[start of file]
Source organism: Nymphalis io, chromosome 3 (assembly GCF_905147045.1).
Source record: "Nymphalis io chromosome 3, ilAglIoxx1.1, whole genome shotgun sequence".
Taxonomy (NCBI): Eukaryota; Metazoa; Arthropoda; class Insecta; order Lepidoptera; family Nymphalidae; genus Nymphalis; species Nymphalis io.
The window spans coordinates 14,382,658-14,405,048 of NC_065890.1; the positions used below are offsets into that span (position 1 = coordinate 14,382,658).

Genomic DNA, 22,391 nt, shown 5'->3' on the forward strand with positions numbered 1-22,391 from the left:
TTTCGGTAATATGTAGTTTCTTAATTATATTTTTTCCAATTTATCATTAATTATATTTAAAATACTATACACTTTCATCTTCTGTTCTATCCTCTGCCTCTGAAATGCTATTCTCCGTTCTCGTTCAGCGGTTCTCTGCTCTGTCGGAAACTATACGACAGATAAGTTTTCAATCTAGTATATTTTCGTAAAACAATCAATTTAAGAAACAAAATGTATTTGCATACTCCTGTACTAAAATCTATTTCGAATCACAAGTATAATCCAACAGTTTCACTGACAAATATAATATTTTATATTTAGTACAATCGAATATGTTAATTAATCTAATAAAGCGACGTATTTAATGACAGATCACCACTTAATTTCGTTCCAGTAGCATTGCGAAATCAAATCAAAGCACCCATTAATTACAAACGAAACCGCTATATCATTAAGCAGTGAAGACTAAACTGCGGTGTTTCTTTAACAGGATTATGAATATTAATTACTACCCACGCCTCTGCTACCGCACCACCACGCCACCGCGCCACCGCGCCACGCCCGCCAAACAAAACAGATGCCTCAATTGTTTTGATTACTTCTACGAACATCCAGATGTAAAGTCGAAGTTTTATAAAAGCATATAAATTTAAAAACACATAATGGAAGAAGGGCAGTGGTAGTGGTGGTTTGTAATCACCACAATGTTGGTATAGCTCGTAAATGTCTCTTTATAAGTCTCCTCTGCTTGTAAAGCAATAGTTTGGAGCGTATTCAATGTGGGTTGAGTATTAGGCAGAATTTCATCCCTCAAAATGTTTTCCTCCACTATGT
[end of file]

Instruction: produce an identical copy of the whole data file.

Source organism: Nymphalis io, chromosome 3 (assembly GCF_905147045.1).
Source record: "Nymphalis io chromosome 3, ilAglIoxx1.1, whole genome shotgun sequence".
Taxonomy (NCBI): Eukaryota; Metazoa; Arthropoda; class Insecta; order Lepidoptera; family Nymphalidae; genus Nymphalis; species Nymphalis io.
The window spans coordinates 14,382,658-14,405,048 of NC_065890.1; the positions used below are offsets into that span (position 1 = coordinate 14,382,658).

Genomic DNA, 22,391 nt, shown 5'->3' on the forward strand with positions numbered 1-22,391 from the left:
TTTCGGTAATATGTAGTTTCTTAATTATATTTTTTCCAATTTATCATTAATTATATTTAAAATACTATACACTTTCATCTTCTGTTCTATCCTCTGCCTCTGAAATGCTATTCTCCGTTCTCGTTCAGCGGTTCTCTGCTCTGTCGGAAACTATACGACAGATAAGTTTTCAATCTAGTATATTTTCGTAAAACAATCAATTTAAGAAACAAAATGTATTTGCATACTCCTGTACTAAAATCTATTTCGAATCACAAGTATAATCCAACAGTTTCACTGACAAATATAATATTTTATATTTAGTACAATCGAATATGTTAATTAATCTAATAAAGCGACGTATTTAATGACAGATCACCACTTAATTTCGTTCCAGTAGCATTGCGAAATCAAATCAAAGCACCCATTAATTACAAACGAAACCGCTATATCATTAAGCAGTGAAGACTAAACTGCGGTGTTTCTTTAACAGGATTATGAATATTAATTACTACCCACGCCTCTGCTACCGCACCACCACGCCACCGCGCCACCGCGCCACGCCCGCCAAACAAAACAGATGCCTCAATTGTTTTGATTACTTCTACGAACATCCAGATGTAAAGTCGAAGTTTTATAAAAGCATATAAATTTAAAAACACATAATGGAAGAAGGGCAGTGGTAGTGGTGGTTTGTAATCACCACAATGTTGGTATAGCTCGTAAATGTCTCTTTATAAGTCTCCTCTGCTTGTAAAGCAATAGTTTGGAGCGTATTCAATGTGGGTTGAGTATTAGGCAGAATTTCATCCCTCAAAATGTTTTCCTCCACTATGT